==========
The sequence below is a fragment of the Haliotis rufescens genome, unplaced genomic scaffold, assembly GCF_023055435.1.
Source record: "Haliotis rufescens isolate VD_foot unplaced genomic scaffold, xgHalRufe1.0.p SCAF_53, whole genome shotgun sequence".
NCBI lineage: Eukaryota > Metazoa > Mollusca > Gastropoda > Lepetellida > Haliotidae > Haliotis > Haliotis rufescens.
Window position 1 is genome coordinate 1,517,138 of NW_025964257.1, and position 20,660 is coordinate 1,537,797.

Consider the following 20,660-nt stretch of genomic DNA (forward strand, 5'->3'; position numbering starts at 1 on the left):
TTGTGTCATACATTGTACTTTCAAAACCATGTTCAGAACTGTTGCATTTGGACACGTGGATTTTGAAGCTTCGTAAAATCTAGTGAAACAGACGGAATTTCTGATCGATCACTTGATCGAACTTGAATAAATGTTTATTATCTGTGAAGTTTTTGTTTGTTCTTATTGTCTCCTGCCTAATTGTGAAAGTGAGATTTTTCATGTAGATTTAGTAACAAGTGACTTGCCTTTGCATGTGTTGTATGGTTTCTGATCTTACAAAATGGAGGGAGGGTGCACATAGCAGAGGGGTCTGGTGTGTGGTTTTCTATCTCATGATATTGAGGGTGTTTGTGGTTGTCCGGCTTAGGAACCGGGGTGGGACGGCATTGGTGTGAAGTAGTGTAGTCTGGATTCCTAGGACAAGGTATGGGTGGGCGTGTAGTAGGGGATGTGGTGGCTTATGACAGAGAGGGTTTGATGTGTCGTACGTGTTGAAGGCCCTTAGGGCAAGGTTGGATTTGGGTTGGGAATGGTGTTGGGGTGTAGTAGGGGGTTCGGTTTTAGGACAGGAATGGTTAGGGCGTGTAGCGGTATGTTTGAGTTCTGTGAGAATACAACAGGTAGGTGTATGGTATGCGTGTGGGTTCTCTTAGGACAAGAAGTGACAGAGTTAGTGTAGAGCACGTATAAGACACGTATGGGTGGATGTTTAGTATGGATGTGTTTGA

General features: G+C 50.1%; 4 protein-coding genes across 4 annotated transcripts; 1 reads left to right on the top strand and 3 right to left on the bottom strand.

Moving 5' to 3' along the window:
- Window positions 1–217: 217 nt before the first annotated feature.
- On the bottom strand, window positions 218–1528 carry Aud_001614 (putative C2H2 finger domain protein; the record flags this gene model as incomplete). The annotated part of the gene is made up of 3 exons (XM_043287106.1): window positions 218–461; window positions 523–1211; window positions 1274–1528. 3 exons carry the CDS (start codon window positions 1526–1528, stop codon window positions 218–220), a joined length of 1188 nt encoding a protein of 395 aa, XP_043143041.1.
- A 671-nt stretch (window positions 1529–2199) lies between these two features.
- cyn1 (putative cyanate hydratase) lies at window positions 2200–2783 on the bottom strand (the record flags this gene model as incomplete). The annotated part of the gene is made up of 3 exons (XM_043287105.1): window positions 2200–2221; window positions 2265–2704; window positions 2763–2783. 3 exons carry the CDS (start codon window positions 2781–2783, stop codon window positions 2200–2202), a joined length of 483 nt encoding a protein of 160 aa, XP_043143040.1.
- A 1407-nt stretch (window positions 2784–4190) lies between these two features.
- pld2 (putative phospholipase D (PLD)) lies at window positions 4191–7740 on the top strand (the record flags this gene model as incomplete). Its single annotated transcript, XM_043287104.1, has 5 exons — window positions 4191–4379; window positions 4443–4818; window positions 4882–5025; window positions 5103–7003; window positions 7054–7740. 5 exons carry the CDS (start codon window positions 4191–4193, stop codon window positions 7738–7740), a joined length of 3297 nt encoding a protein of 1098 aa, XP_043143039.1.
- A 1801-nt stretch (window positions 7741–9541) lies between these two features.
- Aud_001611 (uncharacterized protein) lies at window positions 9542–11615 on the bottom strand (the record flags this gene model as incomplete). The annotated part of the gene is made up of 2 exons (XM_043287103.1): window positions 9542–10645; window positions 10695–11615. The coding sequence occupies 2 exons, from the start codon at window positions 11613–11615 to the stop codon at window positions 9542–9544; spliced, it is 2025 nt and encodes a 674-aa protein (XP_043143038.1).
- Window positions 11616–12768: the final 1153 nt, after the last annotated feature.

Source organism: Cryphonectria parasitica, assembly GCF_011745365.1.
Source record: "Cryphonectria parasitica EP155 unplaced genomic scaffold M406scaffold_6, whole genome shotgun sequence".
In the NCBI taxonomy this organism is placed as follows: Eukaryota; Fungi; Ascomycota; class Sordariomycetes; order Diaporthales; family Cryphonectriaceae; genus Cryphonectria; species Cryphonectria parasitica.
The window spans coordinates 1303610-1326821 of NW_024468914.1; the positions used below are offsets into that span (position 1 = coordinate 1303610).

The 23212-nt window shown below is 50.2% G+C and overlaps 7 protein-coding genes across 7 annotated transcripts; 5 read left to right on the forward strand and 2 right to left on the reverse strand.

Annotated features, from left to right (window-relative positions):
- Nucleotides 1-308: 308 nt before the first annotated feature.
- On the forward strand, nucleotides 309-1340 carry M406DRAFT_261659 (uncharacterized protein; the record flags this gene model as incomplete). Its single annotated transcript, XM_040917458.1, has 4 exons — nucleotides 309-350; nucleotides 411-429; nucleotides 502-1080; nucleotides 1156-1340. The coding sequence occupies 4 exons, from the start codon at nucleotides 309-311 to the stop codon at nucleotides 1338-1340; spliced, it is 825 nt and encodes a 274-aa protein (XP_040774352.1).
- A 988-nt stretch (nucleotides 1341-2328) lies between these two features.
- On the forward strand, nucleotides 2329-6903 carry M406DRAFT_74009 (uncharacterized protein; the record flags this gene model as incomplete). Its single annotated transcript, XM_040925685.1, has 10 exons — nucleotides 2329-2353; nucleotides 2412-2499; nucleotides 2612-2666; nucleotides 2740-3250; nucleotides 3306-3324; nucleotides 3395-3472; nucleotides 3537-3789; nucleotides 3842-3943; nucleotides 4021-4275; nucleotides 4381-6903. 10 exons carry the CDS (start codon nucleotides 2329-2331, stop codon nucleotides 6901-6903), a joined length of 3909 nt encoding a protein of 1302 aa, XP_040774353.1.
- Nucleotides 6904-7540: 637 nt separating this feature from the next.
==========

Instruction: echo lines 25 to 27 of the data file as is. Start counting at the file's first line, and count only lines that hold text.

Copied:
- On the forward strand, nucleotides 309-1340 carry M406DRAFT_261659 (uncharacterized protein; the record flags this gene model as incomplete). Its single annotated transcript, XM_040917458.1, has 4 exons — nucleotides 309-350; nucleotides 411-429; nucleotides 502-1080; nucleotides 1156-1340. The coding sequence occupies 4 exons, from the start codon at nucleotides 309-311 to the stop codon at nucleotides 1338-1340; spliced, it is 825 nt and encodes a 274-aa protein (XP_040774352.1).
- A 988-nt stretch (nucleotides 1341-2328) lies between these two features.
- On the forward strand, nucleotides 2329-6903 carry M406DRAFT_74009 (uncharacterized protein; the record flags this gene model as incomplete). Its single annotated transcript, XM_040925685.1, has 10 exons — nucleotides 2329-2353; nucleotides 2412-2499; nucleotides 2612-2666; nucleotides 2740-3250; nucleotides 3306-3324; nucleotides 3395-3472; nucleotides 3537-3789; nucleotides 3842-3943; nucleotides 4021-4275; nucleotides 4381-6903. 10 exons carry the CDS (start codon nucleotides 2329-2331, stop codon nucleotides 6901-6903), a joined length of 3909 nt encoding a protein of 1302 aa, XP_040774353.1.